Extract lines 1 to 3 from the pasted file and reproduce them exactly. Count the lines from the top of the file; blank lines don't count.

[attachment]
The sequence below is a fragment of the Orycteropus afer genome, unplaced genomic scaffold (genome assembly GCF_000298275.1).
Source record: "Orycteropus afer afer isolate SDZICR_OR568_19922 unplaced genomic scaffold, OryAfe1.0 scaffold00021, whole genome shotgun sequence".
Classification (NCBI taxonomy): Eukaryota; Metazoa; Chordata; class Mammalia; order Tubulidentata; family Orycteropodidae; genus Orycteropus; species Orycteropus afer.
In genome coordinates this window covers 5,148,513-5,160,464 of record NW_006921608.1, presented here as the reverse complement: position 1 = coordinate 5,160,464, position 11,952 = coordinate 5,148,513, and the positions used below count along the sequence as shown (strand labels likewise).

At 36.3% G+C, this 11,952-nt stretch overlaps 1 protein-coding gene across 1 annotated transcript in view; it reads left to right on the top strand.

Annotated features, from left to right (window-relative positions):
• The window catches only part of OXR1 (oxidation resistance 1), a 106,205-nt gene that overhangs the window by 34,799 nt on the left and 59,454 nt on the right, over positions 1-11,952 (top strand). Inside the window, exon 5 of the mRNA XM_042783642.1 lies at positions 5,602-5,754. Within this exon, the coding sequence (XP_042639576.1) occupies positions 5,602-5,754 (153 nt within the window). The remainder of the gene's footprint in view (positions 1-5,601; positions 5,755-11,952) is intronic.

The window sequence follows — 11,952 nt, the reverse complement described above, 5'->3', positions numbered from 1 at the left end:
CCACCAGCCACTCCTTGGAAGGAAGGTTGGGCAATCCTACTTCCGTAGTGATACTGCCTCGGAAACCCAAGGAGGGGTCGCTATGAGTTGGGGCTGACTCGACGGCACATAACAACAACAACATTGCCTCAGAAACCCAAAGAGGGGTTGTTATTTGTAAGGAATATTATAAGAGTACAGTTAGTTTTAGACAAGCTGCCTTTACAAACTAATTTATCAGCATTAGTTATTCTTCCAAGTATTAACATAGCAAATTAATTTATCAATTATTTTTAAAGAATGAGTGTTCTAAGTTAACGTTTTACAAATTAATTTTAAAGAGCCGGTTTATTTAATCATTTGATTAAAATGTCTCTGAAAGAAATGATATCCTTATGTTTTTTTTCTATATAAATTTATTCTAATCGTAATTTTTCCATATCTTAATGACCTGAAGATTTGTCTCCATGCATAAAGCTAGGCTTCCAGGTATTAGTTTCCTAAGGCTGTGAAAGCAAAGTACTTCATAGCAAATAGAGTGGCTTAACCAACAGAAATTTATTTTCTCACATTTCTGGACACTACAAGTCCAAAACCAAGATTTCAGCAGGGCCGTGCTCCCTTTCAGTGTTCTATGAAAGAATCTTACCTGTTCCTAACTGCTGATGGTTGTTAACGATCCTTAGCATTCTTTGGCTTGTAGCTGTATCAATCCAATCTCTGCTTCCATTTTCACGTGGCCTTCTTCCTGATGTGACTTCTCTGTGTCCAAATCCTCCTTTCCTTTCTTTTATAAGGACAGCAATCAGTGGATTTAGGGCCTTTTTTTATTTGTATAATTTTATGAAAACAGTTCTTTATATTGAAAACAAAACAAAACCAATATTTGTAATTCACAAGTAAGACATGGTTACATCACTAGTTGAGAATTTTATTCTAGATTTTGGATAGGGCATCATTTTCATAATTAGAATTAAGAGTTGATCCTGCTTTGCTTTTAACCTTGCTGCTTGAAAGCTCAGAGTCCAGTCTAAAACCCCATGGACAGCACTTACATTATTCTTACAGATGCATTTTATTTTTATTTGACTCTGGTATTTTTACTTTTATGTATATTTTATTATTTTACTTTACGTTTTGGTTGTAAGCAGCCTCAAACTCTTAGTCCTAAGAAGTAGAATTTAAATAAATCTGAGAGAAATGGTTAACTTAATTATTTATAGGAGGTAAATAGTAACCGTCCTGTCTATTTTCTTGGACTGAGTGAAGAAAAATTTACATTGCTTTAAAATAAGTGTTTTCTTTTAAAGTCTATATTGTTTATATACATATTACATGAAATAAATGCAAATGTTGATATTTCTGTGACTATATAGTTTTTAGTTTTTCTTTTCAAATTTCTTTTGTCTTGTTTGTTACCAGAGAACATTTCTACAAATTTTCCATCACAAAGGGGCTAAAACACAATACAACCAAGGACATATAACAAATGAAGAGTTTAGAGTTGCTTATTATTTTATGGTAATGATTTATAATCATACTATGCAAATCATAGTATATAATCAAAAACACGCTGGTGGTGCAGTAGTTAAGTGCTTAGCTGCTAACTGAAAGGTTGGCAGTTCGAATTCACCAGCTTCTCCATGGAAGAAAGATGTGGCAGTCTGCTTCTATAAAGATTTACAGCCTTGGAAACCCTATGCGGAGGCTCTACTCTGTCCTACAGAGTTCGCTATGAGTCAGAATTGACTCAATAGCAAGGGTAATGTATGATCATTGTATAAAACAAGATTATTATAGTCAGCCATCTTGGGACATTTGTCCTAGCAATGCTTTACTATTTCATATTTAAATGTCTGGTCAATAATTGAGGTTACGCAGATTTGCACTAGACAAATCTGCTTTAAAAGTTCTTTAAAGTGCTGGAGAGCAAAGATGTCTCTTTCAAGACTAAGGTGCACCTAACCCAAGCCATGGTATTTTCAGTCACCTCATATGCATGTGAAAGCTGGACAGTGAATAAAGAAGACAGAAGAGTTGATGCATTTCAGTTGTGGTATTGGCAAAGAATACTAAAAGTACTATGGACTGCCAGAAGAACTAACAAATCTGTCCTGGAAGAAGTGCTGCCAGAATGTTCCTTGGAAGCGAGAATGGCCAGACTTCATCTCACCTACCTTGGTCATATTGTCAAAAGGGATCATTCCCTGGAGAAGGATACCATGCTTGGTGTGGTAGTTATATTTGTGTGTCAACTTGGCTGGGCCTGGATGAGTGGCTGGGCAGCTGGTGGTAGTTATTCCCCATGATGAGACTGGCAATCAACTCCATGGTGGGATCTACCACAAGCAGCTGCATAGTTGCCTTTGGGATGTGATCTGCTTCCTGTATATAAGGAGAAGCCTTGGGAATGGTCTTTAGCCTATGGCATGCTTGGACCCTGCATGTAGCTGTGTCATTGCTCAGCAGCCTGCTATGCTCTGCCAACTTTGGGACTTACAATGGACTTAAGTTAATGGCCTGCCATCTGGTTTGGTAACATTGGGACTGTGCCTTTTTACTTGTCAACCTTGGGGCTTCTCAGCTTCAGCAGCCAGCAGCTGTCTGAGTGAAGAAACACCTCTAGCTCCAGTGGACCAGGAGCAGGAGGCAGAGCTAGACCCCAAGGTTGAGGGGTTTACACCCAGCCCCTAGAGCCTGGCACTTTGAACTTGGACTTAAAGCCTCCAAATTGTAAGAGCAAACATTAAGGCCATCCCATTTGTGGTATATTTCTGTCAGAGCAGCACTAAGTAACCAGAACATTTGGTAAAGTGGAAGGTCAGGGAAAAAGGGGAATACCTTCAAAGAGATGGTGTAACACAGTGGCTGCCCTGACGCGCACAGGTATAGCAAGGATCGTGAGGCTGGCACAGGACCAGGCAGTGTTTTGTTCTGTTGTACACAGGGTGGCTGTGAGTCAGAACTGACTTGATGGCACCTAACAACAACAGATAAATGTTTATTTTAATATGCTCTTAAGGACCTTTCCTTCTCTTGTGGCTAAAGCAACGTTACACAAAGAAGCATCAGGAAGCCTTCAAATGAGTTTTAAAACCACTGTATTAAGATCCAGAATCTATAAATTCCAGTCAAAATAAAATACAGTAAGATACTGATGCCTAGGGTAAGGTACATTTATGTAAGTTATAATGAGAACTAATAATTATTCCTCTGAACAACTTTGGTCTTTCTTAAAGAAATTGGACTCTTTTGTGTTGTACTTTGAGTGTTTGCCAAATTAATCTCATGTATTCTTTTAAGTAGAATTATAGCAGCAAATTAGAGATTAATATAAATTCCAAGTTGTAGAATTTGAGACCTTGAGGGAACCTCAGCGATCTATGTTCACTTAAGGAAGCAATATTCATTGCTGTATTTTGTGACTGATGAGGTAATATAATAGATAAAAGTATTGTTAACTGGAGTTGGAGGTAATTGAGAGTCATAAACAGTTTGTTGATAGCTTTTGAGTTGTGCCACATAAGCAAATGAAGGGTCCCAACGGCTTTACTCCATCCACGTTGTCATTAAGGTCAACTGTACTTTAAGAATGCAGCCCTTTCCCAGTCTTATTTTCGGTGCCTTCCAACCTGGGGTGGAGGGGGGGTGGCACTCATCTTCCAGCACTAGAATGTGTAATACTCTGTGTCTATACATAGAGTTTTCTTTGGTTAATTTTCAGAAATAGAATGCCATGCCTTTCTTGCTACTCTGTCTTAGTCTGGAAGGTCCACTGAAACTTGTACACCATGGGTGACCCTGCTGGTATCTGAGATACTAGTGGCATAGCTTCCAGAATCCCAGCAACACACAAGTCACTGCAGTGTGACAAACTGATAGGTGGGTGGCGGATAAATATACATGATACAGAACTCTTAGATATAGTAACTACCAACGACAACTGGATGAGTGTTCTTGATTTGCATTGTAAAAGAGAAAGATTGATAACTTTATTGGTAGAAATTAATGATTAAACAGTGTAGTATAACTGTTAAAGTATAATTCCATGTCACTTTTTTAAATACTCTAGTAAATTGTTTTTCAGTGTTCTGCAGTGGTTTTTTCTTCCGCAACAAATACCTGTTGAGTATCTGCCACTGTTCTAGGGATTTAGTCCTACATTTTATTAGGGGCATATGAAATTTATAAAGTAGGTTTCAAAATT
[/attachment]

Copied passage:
The sequence below is a fragment of the Orycteropus afer genome, unplaced genomic scaffold (genome assembly GCF_000298275.1).
Source record: "Orycteropus afer afer isolate SDZICR_OR568_19922 unplaced genomic scaffold, OryAfe1.0 scaffold00021, whole genome shotgun sequence".
Classification (NCBI taxonomy): Eukaryota; Metazoa; Chordata; class Mammalia; order Tubulidentata; family Orycteropodidae; genus Orycteropus; species Orycteropus afer.